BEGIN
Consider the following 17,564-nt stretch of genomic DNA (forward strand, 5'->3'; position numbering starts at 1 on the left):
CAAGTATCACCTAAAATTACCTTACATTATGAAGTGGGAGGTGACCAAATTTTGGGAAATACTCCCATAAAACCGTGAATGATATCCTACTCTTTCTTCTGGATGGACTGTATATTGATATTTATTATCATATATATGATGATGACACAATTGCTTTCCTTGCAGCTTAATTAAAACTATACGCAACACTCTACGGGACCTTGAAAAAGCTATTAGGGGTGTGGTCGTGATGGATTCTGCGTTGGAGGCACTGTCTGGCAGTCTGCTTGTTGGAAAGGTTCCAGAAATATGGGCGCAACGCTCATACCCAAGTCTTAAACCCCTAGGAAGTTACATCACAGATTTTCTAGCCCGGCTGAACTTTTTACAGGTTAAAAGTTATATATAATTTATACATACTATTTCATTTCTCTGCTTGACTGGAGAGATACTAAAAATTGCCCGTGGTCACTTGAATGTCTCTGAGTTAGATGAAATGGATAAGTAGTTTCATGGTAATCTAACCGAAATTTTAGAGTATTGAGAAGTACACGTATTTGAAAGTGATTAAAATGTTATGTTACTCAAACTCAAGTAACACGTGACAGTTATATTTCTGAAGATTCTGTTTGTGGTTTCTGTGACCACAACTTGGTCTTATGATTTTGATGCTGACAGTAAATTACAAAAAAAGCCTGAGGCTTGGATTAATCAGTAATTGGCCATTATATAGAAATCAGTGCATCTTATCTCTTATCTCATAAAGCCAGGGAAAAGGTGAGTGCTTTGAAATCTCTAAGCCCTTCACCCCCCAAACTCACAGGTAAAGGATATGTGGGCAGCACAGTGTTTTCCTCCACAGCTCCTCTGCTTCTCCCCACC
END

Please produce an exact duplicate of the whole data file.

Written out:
Consider the following 17,564-nt stretch of genomic DNA (forward strand, 5'->3'; position numbering starts at 1 on the left):
CAAGTATCACCTAAAATTACCTTACATTATGAAGTGGGAGGTGACCAAATTTTGGGAAATACTCCCATAAAACCGTGAATGATATCCTACTCTTTCTTCTGGATGGACTGTATATTGATATTTATTATCATATATATGATGATGACACAATTGCTTTCCTTGCAGCTTAATTAAAACTATACGCAACACTCTACGGGACCTTGAAAAAGCTATTAGGGGTGTGGTCGTGATGGATTCTGCGTTGGAGGCACTGTCTGGCAGTCTGCTTGTTGGAAAGGTTCCAGAAATATGGGCGCAACGCTCATACCCAAGTCTTAAACCCCTAGGAAGTTACATCACAGATTTTCTAGCCCGGCTGAACTTTTTACAGGTTAAAAGTTATATATAATTTATACATACTATTTCATTTCTCTGCTTGACTGGAGAGATACTAAAAATTGCCCGTGGTCACTTGAATGTCTCTGAGTTAGATGAAATGGATAAGTAGTTTCATGGTAATCTAACCGAAATTTTAGAGTATTGAGAAGTACACGTATTTGAAAGTGATTAAAATGTTATGTTACTCAAACTCAAGTAACACGTGACAGTTATATTTCTGAAGATTCTGTTTGTGGTTTCTGTGACCACAACTTGGTCTTATGATTTTGATGCTGACAGTAAATTACAAAAAAAGCCTGAGGCTTGGATTAATCAGTAATTGGCCATTATATAGAAATCAGTGCATCTTATCTCTTATCTCATAAAGCCAGGGAAAAGGTGAGTGCTTTGAAATCTCTAAGCCCTTCACCCCCCAAACTCACAGGTAAAGGATATGTGGGCAGCACAGTGTTTTCCTCCACAGCTCCTCTGCTTCTCCCCACC